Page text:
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October 26, 2010

Cash is Better for your Health

Want to eat healthier? Buy food with cash not credit. So say researchers from Cornell. They looked at actual shoppers and "found that shopping carts had a larger proportion of food items rated as impulsive and unhealthy when shoppers used credit or debit cards versus cash."

Apparently, the psychological "pain" of parting with hard earned hard cash causes people to resist temptation at the checkout line. But credit, with its delayed payments and its own temptations to avoid paying off the monthly balance, encourages impulsive purchases.

The researchers suggest that it may not be a coincidence that obesity has been on the rise at the same time that cash use has declined. Jim Surowiecki has a fantastic piece on procrastination for The New Yorker that among other things talks about our need to put up roadblocks against our own tendencies (i.e. remove rather than resist distractions that keep us from our work). It's funny to think that what you pull out of your wallet at the grocery store might represent a roadblock or a primrose path for unhealthy eating.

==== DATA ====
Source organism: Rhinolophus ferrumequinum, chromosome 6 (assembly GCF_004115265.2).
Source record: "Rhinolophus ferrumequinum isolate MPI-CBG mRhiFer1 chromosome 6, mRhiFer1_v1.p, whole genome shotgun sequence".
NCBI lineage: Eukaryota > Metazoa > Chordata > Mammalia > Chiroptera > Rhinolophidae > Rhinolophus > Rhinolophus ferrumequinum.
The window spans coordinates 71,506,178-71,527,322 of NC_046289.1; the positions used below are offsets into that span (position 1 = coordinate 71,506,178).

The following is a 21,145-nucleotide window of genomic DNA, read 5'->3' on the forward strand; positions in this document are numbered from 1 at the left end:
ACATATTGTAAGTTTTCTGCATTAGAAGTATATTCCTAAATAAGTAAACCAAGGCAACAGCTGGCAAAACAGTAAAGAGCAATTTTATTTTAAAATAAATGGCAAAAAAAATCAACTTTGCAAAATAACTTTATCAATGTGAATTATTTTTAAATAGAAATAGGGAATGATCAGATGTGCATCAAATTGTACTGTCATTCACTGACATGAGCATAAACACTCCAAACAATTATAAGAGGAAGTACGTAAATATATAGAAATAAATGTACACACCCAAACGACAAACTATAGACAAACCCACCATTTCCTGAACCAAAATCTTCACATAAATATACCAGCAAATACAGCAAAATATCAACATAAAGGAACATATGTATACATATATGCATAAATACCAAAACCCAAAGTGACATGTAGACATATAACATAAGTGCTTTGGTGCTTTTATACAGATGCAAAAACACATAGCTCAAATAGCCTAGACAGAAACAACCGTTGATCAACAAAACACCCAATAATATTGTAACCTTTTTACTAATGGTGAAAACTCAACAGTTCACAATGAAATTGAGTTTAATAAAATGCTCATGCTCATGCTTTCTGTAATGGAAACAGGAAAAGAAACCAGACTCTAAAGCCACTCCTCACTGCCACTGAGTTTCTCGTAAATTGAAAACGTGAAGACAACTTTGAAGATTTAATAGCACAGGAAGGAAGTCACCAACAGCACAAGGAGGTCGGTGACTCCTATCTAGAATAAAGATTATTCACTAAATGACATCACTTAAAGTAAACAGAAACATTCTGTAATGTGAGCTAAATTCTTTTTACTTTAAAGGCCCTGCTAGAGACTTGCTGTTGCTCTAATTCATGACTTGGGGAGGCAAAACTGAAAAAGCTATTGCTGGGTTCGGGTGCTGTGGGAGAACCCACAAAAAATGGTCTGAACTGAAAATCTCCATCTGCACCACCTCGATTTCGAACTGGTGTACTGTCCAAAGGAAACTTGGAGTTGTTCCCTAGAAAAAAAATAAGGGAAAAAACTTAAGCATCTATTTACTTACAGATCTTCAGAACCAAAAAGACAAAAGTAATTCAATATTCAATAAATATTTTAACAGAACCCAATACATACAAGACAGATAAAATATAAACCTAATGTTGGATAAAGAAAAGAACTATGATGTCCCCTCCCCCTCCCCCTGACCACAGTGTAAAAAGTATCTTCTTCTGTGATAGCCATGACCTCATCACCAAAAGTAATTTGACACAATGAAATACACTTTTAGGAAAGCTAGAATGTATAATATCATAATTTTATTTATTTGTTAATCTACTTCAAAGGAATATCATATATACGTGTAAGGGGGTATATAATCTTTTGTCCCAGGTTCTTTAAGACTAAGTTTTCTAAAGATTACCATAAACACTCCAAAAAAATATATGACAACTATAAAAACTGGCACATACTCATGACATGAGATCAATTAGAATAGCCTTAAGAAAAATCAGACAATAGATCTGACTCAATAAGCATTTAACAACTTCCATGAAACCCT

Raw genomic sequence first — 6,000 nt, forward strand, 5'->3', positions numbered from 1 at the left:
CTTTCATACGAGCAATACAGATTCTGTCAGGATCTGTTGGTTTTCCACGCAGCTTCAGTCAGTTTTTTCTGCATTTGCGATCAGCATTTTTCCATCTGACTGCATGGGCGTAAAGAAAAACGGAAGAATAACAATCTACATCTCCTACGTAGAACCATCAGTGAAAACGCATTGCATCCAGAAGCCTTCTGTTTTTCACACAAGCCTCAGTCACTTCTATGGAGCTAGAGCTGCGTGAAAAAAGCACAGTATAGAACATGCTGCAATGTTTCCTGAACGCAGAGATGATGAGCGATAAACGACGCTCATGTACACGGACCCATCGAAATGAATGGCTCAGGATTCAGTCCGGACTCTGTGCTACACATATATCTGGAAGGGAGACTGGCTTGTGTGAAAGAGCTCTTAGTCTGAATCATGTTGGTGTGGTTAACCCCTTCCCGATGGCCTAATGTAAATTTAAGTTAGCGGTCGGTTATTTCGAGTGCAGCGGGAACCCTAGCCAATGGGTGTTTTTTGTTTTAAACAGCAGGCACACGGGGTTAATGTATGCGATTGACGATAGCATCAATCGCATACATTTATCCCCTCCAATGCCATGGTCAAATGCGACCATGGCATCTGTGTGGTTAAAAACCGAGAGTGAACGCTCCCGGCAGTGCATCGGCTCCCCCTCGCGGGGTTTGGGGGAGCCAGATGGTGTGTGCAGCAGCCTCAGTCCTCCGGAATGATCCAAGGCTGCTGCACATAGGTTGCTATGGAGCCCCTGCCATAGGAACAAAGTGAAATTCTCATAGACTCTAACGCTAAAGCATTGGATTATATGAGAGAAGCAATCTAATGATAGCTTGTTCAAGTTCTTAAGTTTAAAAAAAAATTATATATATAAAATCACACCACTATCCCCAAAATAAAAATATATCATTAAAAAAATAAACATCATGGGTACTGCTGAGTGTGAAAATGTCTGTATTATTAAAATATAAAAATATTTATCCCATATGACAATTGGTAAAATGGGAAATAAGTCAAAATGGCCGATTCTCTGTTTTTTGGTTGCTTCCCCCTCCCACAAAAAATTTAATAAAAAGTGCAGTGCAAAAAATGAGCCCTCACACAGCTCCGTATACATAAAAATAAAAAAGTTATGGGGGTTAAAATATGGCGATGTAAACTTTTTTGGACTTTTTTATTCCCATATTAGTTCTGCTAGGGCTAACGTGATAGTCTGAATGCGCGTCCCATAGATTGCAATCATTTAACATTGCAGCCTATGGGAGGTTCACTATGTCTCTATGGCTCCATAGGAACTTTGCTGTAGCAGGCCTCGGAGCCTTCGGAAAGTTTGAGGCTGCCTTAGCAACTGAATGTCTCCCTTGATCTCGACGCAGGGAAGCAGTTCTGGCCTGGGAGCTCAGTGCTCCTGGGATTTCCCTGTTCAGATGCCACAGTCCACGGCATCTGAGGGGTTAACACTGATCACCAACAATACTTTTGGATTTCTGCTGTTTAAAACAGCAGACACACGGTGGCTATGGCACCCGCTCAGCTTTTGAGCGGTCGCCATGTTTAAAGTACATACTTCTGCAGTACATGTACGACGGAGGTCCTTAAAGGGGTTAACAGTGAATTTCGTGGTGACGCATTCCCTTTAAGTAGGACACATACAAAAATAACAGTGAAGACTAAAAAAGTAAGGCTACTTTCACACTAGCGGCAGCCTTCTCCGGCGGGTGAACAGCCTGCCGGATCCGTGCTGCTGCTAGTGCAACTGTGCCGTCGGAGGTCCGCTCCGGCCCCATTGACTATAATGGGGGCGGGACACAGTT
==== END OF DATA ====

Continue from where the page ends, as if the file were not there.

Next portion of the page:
Photo credit: Andres Rueda

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Anonymous Julie said...

Interesting take - but isn't the 'more convenient' crappy food often cheaper? I'd think the fresh/organic fruits/veggies seem more expensive to those who are looking out for their wallets... or use cash at the farmer's market!

Blogger Marc said...

I love these kind of studies and the other behavioral work done by such researchers as Wansink.

But a counter example occurs at the Farmers Market, where health officials might want to encourage as much spending as possible: dealing solely with cash and through multiple small transactions can be a pain in the neck (and lead to grumpy responses from the vendors when all you have are 20 dollar bills from the ATM). So what an ideal world would have is a cashless system at the FM so the "pain" of payment is temporarily hidden. I wonder if a potential design could revolve around transit cards, wherein each farmer is treated like a different transit agency and tapping your card on their reader debits the right amount from your account, just like tapping the card on the reader on a bus or subway gate will transfer money to the correct agency. Logistically messy on the software side, but since there are hundreds of readers out there on every bus across many transit agencies, perhaps not completely out of the question someday. In Hong Kong, for example, people can use their transit card (the "Octopus") to pay for goods and services at a gazillion different places.

Or perhaps those tap and go credit cards issued by various vendors could work.

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